• We’ve Figured Out The Secret Relationship Between Black Keys And White Keys For You

    in Experienced players,General Music,Piano,Playing By Ear,Scales,Theory

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    There’s a secret relationship between black keys and white keys that I’ll be showing you in this lesson.

    But before we get into all of that, it’s very important for us to refresh our minds on what black and white keys are and the difference between them.

    So, what are black keys and how are they different from the keys categorized as white keys?

    Black Keys Vs White Keys

    The finger keys on the keyboard have two different colors: black and white.

    There are twelve major keys on the keyboard and each of them can be associated with black or white and this depends on the color of the finger key.

    For example, the key of C major:

    …is described as a white key because the first tone of the C major scale (which is C):

    …is a white note.

    Apart from the key of C major which is entirely made up of white notes, it’s possible for a key to be made up black and white notes.

    For example, the key of B major:

    …consists of two white notes (B and E):

    …and five black notes (C#, D#, F#, G#, and A#):

    However, it is considered as a white key because its first tone (which is B):

    …is a white finger key.

    A Short Note On The Seven White Keys

    In every octave, there are twelve notes:

    Seven of them (C, D, E, F, G, A, and B):

    …are white in color.

    These notes have major keys where they’re the first tone (aka – “tonic”):

    C major:

    D major:

    E major:

    F major:

    G major:

    A major:

    B major:

    Quick Insights On The Five Black Keys

    There are five black notes in every octave and they are spelled using letters and pitch modifiers (like sharp and flat symbols.)

    Using the sharp symbol, here are the notes:






    …and here’s an alternate spelling of the black notes using the flat symbol:






    These black notes (five of them) are associated with a major key:

    Db major:

    Eb major:

    Gb major:

    Ab major:

    Bb major:

    The Relationship Between Black Keys And White Keys

    There are twelve unique major keys in tonal music and although mastering them looks overwhelming, you can learn how they are related by key-signature.

    The key-signature of a key distinguishes it from other keys and it is determined by the number of sharps or flat in that key.

    The key-signature of F major is one flat:

    F major:

    One flat (Bb):

    …while the key-signature of G is one sharp:

    G major:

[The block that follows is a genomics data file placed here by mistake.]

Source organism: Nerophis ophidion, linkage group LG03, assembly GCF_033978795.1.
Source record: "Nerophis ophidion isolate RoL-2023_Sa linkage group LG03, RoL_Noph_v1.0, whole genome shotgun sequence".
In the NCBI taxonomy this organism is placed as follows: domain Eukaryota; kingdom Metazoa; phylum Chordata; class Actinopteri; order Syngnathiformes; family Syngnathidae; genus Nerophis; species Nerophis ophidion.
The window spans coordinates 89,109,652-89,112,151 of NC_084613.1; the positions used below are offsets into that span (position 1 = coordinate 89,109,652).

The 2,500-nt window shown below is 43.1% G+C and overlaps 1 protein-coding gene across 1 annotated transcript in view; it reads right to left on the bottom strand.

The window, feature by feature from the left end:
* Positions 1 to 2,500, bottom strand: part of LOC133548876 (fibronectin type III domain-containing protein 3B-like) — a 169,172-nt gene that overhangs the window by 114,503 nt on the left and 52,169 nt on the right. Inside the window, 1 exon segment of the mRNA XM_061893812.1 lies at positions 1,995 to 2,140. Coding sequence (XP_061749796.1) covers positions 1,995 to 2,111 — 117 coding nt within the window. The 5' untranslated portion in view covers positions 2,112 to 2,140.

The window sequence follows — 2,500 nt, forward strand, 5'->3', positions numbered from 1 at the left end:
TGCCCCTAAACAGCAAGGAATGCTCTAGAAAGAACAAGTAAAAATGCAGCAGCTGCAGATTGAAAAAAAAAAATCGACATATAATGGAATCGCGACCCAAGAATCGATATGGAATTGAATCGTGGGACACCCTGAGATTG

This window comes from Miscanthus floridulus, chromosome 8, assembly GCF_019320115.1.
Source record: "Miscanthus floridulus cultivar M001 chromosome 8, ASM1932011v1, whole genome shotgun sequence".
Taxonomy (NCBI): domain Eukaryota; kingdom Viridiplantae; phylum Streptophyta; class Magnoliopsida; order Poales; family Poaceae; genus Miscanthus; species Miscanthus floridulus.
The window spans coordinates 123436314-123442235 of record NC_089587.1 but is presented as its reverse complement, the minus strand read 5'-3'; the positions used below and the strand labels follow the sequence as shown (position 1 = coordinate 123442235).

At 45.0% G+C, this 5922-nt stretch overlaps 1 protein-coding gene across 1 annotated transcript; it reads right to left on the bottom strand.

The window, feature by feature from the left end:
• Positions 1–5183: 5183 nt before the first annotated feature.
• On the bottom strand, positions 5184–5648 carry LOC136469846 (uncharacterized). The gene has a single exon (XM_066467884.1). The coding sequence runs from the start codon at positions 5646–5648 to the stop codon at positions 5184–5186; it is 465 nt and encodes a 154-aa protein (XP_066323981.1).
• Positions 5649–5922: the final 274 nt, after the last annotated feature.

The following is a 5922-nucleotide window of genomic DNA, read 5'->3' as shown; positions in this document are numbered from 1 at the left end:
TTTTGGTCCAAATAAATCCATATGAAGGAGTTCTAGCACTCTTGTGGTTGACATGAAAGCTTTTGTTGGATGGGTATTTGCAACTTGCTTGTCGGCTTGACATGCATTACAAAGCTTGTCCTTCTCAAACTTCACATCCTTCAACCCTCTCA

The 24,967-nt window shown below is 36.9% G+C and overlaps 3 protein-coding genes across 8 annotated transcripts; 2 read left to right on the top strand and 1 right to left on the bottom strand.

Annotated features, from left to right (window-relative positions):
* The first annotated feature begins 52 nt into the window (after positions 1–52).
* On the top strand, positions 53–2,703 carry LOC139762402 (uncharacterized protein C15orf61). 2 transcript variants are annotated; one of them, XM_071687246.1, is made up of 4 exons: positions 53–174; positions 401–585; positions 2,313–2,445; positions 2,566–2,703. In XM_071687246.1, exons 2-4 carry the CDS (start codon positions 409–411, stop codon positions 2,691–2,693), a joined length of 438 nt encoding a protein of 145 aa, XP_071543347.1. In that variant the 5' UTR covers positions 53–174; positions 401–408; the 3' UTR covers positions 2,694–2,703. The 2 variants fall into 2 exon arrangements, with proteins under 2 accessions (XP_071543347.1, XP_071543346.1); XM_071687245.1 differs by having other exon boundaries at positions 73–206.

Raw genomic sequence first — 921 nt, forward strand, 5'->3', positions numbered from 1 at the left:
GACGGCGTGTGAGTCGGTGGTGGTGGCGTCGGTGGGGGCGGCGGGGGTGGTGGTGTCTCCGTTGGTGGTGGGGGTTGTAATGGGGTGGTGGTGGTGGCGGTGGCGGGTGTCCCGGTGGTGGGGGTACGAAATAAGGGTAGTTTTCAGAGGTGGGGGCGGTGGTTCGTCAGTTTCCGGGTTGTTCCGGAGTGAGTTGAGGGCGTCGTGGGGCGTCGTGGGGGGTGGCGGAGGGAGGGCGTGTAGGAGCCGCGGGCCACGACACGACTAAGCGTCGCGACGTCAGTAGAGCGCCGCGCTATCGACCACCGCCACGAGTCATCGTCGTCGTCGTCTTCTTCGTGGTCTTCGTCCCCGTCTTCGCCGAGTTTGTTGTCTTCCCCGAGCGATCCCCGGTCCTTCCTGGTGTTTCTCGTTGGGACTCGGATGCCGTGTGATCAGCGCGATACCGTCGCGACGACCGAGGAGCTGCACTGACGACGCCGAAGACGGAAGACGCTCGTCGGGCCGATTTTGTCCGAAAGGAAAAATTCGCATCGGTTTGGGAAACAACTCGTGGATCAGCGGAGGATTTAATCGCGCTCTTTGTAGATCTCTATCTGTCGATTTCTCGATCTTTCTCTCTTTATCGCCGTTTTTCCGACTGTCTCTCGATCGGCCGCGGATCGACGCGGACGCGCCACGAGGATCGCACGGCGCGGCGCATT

One sharp (F#):

    Introducing: The Magic Number “7”

    Relationship between a black key and a white key with the same letter name:

    For example, Db major and D major.

    …is that the total number of sharps and flats in their key-signature is equal to seven and that’s what makes seven the magic number for today.

    For example, the key of D major has two sharps:

    D major:

    Two sharps (F# and C#):

    …while the key of Db major has five flats:

    Db major:

    Five flats (Db, Eb, Gb, Ab, and Bb):

    Altogether, the total number of sharps and flats in both keys are seven:

    Two sharps + Five Flats = “Seven”

    I’ll tell you more about key relationships as we proceed.

    D Major Vs Db Major

    In the key of D major:

    …all the black notes (F# and C#):

    …are white in the key of Db major:

    and they are F and C respectively:

    …while the white notes (D, E, G, A, and B):

    …are black notes in the key of Db major:

    …and they are Db, Eb, Gb, Ab, and Bb:

    So, if you can think in a certain way:

    1. Thinking of black notes in Db major as white notes in D major
    2. Thinking of white notes in Db major as black notes in D major

    …then you can play in both keys perfectly.

    Using all the white notes on the piano from D to D:

    You can add 5 flats (Db, Eb, Gb, Ab, and Bb):

    …to produce the key of Db major:

    …or you add two sharps (F# and C#):

    …to produce the key of D major:

    Other Black And White Key Counterparts

    The same “D and Db” relationship is obtainable in the following counterparts:

    E major and Eb major

    G major and Gb major

    A major and Ab major

    B major and Bb major

    “E Major Vs Eb Major”

    Four Sharps Vs Three Flats

    “G Major Vs Gb Major”

    One Sharp Vs Six Flats

    “A Major Vs Ab Major”

    Three Sharps Vs Four Flats

    B Major Vs Bb Major”

    Five Sharps Vs Two Flats

    Final Words

    Learning how to play in all the keys is easier if you master the secret relationship between these keys — 10 of them:

    D major and Db major

    E major and Eb major

    G major and Gb major

    A major and Ab major

    B major and Bb major

    Only C and F are the only keys that are not covered and they are pretty easy to learn because a vast majority of beginners’ resources are on C and F.

    Thank you for your time today and see you in another lesson.

    All the best!

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    Onyemachi "Onye" Chuku (aka - "Dr. Pokey") is a Nigerian musicologist, pianist, and author. Inspired by his role model (Jermaine Griggs) who has become his mentor, what he started off as teaching musicians in his Aba-Nigeria neighborhood in April 2005 eventually morphed into an international career that has helped hundreds of thousands of musicians all around the world. Onye lives in Dubai and is currently the Head of Education at HearandPlay Music Group and the music consultant of the Gospel Music Training Center, all in California, USA.

    Attention: To learn more about this, I recommend our 500+ page course: The "Official Guide To Piano Playing." Click here for more information.


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